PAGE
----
No Mr D.C. – Fight for Slavery Reparations by the Caribbean Must Contiue

David Cameron’s recent visit to Jamaica raised the emotive topic of slavery reparations to levels I have never seen before.

For many of us  – whose ancestors went throught slavery and British colonial rule until 1962 – reparations is long overdue and must not be allowed to be written off due to lapse of time.

Cameron and other anti-reparation advocates – of all colours – say that Jamaica and the other affected nations that are demanding reparations need to move on. That is the ignorants’ excuse of not facing up to a wrong that lasted for over 3 centuries.

It was uneasy seeing a British Prime Minister last week stand up in a Jamaican parliament and say move on without any reaction or murmur from his audience.  Could a German Chancellor stand in the Knesset – today or 50 years from now – and say ‘move on from the Nazi era’ to Israeli MPs?

The fact Great Britain did not give up their stranglehold on Jamaica and other Caribbean nations until the 1960s tells you how much of a negative control they still had after slavery was said to abolished in 1833. What followed after the abolishment of slavery could be described in some parts as forerunners for apartheid or john crowism in other regions.

Those who fought – during the early post slavery era – openly for a better life for black and creole people in Jamaica were ostracised, killed or classified as lunatics.

Paul Bogle was one such figure who fought for better conditions for black Jamaican. His reward was to be killed along with hundreds of others along with other in 1865. One of the rulings passed following Bogle’s death was that all of his relatives and descendants should be barred from education.

As we all know the former slave owners and their families were handsomely compensated following the slavery’s abolishment. In the aftermath the British brought in paid labour from Indian and China.

When Indian workers had finished their contracted labour many were given 10-12 acres of land each if they remained in Jamaica. Why weren’t the former slaves given land post 1830s?

I have always said one of the reasons why the Caribbean slavery has been under reported, misunderstood and ignored by the masses is because cameras were not invented then.

Some anti-reparation advocates ask why it took so long for us to press for reparations. My answer to that is the previous lack of education and information. The history taught in Jamaica post slavery was generally pro-British and anti-black, anti-African. The masses were kept in the dark over the truth behind slavery.

Black Jamaicans – with the limited schooling on offer – were brainwashed into accepting an education that ignored the horrors of slavery.  20th century education allowed Jamaicans to be hoodwinked and believe that for example a Rhodes Scholarship was a badge of honour. Even if the scholarship is named after a man (Cecil Rhodes) who had little regard for the black race.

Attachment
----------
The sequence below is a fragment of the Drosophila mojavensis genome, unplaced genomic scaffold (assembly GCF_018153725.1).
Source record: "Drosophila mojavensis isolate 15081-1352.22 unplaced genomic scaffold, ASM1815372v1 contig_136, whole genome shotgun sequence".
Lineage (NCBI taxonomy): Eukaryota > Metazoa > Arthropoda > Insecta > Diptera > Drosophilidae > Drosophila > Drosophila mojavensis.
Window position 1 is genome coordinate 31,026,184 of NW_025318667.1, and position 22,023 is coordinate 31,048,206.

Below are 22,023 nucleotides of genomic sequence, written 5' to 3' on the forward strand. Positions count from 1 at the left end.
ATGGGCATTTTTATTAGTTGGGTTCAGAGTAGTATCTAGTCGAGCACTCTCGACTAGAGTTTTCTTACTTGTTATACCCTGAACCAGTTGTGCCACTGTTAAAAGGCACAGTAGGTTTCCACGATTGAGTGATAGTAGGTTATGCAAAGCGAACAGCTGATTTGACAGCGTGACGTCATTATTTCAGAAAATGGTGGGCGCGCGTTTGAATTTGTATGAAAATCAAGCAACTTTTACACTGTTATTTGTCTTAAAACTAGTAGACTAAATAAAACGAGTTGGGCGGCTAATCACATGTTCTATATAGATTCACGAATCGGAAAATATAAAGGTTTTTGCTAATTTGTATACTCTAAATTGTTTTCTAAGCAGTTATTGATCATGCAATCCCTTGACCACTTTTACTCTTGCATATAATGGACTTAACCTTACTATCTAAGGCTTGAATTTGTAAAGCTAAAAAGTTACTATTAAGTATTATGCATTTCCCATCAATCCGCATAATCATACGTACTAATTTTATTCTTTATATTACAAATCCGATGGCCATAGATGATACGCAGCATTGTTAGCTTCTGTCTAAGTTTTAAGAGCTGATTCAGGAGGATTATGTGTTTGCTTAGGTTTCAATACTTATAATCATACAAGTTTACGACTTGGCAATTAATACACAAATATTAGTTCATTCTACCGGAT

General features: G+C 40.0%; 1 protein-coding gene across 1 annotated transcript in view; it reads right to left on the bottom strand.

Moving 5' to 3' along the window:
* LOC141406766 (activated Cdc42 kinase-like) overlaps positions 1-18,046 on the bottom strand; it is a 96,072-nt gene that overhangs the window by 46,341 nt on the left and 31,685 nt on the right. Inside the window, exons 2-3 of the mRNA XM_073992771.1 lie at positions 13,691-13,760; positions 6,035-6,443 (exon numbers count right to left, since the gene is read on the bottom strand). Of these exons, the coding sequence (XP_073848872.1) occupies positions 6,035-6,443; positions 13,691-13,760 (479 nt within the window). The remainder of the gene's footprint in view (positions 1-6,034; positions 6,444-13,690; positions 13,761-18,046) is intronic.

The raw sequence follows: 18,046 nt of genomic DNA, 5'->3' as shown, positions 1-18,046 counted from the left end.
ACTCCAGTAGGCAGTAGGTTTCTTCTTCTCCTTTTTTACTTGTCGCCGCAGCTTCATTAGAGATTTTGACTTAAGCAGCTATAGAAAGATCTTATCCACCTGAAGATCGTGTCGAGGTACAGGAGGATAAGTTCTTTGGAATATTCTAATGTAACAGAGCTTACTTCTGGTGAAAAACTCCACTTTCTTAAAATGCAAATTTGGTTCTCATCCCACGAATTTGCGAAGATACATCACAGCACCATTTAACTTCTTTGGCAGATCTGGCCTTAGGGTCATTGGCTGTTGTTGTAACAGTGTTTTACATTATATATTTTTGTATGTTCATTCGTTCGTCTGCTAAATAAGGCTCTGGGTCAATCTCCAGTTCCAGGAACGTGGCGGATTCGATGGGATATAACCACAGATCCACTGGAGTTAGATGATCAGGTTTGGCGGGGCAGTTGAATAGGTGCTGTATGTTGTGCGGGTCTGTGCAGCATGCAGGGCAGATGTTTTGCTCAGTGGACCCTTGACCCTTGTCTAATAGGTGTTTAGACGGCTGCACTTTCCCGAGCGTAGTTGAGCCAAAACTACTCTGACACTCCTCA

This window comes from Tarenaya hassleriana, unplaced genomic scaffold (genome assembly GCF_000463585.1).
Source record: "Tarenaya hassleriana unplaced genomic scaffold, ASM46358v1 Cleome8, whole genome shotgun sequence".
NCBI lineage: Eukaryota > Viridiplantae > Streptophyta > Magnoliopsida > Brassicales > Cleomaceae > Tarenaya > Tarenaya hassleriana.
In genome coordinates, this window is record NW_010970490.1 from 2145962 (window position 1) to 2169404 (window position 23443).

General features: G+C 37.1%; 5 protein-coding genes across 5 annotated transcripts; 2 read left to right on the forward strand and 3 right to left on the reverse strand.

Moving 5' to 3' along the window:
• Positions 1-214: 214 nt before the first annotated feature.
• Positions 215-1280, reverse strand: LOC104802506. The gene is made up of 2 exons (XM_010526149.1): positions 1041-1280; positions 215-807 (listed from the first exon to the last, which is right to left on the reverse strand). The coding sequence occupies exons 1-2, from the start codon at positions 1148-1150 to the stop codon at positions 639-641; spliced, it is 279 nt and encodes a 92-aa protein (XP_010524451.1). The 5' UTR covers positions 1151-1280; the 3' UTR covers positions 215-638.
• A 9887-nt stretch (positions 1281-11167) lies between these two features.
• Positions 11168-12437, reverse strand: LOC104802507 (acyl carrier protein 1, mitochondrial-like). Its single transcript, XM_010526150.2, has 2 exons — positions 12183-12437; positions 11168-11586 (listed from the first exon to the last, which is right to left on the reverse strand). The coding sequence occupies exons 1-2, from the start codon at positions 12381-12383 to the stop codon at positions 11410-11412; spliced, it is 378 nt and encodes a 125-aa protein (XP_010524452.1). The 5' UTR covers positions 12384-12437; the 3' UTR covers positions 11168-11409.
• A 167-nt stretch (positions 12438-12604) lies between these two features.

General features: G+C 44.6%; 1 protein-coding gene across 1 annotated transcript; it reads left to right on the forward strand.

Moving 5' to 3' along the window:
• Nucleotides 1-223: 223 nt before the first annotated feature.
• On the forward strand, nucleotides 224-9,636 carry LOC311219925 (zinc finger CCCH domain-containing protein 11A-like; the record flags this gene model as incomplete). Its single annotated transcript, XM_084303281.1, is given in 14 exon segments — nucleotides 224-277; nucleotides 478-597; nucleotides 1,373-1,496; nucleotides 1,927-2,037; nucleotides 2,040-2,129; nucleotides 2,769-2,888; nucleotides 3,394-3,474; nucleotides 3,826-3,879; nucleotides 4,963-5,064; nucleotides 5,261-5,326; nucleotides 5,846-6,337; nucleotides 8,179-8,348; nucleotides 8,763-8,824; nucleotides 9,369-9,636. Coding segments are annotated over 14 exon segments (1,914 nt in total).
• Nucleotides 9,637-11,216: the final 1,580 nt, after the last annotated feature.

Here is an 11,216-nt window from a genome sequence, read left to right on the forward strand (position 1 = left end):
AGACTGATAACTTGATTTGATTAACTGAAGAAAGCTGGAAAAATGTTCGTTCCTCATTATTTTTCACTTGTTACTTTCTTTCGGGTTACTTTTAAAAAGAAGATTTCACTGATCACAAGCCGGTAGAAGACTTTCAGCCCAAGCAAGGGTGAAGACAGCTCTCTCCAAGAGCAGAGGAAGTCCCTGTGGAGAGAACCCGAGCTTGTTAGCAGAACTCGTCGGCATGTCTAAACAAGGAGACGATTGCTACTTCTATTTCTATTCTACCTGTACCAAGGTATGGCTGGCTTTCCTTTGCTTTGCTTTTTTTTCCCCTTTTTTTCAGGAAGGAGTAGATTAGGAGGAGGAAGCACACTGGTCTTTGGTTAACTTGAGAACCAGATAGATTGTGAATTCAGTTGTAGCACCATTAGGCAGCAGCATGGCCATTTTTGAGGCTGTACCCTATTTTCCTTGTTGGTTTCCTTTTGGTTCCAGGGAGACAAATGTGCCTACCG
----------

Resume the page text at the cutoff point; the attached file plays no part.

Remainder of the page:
Current generations have been able to retrieve the truth from numerous sources. We have read the documents from that era, we have read journals from slaves and their supporters.

  • Why didn’t Jamaican political leaders – during the negotiations for independence with the British goverment – demand reparations?
  • Were these leaders either short sighted or just looking out for their own interest? i.e. the trappings of power.

To those anti-reparations advocates who say time has long past….

This week Spain gave citizenship to 4300 people (mainly from Turkey, Morocco, Venezuela) with Sephardic Jewish roots whose ancestors were chased out of Spain on religious grounds in…. 1492.

In an ironic twist Moses Bravo – a Sephardic Jew with Iberian ancestry – owned hundreds of slaves during the 18th/19th century in an area of Jamaica he called Marley Mount…5 minutes from where this blog was written.

Marley Mount Great House circa 1960s.

Marley Mount Great House circa 1960s.

How runaway slaves adverts were reported.

Britain’s colonial shame: Slave-owners given huge payouts after abolition

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About africanherbsman1967

Sometimes I blog what's on my mind. But more into reading the thoughts and photos of other bloggers.
This entry was posted in Colonial, david cameron, jamaica, jamaican, uk politics, united kingdom and tagged , , , , , , , , , , , , , . Bookmark the permalink.

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